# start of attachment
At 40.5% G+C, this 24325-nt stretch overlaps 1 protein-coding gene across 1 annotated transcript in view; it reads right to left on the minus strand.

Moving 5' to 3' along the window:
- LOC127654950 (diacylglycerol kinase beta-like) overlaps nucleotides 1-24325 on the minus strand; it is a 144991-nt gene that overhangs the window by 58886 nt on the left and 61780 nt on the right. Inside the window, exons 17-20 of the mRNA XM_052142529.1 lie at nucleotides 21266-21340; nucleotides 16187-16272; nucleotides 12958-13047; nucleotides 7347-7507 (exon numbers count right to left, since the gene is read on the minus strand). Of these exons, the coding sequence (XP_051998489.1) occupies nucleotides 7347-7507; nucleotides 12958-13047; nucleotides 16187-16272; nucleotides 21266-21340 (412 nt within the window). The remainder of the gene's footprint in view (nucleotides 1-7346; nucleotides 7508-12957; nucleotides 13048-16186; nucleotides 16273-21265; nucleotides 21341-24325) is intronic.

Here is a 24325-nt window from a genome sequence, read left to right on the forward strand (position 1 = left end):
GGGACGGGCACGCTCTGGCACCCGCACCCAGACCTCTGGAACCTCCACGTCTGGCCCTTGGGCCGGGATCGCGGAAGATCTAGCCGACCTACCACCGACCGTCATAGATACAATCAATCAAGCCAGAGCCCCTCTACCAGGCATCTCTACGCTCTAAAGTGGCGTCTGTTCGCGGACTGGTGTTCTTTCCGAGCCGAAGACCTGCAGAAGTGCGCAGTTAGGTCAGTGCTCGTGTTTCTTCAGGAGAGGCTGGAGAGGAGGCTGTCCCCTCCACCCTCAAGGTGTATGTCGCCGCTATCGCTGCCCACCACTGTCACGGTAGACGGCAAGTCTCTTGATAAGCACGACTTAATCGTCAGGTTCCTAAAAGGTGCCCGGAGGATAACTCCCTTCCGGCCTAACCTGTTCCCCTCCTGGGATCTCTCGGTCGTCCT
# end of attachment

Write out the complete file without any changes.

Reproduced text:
At 40.5% G+C, this 24325-nt stretch overlaps 1 protein-coding gene across 1 annotated transcript in view; it reads right to left on the minus strand.

Moving 5' to 3' along the window:
- LOC127654950 (diacylglycerol kinase beta-like) overlaps nucleotides 1-24325 on the minus strand; it is a 144991-nt gene that overhangs the window by 58886 nt on the left and 61780 nt on the right. Inside the window, exons 17-20 of the mRNA XM_052142529.1 lie at nucleotides 21266-21340; nucleotides 16187-16272; nucleotides 12958-13047; nucleotides 7347-7507 (exon numbers count right to left, since the gene is read on the minus strand). Of these exons, the coding sequence (XP_051998489.1) occupies nucleotides 7347-7507; nucleotides 12958-13047; nucleotides 16187-16272; nucleotides 21266-21340 (412 nt within the window). The remainder of the gene's footprint in view (nucleotides 1-7346; nucleotides 7508-12957; nucleotides 13048-16186; nucleotides 16273-21265; nucleotides 21341-24325) is intronic.

Here is a 24325-nt window from a genome sequence, read left to right on the forward strand (position 1 = left end):
GGGACGGGCACGCTCTGGCACCCGCACCCAGACCTCTGGAACCTCCACGTCTGGCCCTTGGGCCGGGATCGCGGAAGATCTAGCCGACCTACCACCGACCGTCATAGATACAATCAATCAAGCCAGAGCCCCTCTACCAGGCATCTCTACGCTCTAAAGTGGCGTCTGTTCGCGGACTGGTGTTCTTTCCGAGCCGAAGACCTGCAGAAGTGCGCAGTTAGGTCAGTGCTCGTGTTTCTTCAGGAGAGGCTGGAGAGGAGGCTGTCCCCTCCACCCTCAAGGTGTATGTCGCCGCTATCGCTGCCCACCACTGTCACGGTAGACGGCAAGTCTCTTGATAAGCACGACTTAATCGTCAGGTTCCTAAAAGGTGCCCGGAGGATAACTCCCTTCCGGCCTAACCTGTTCCCCTCCTGGGATCTCTCGGTCGTCCT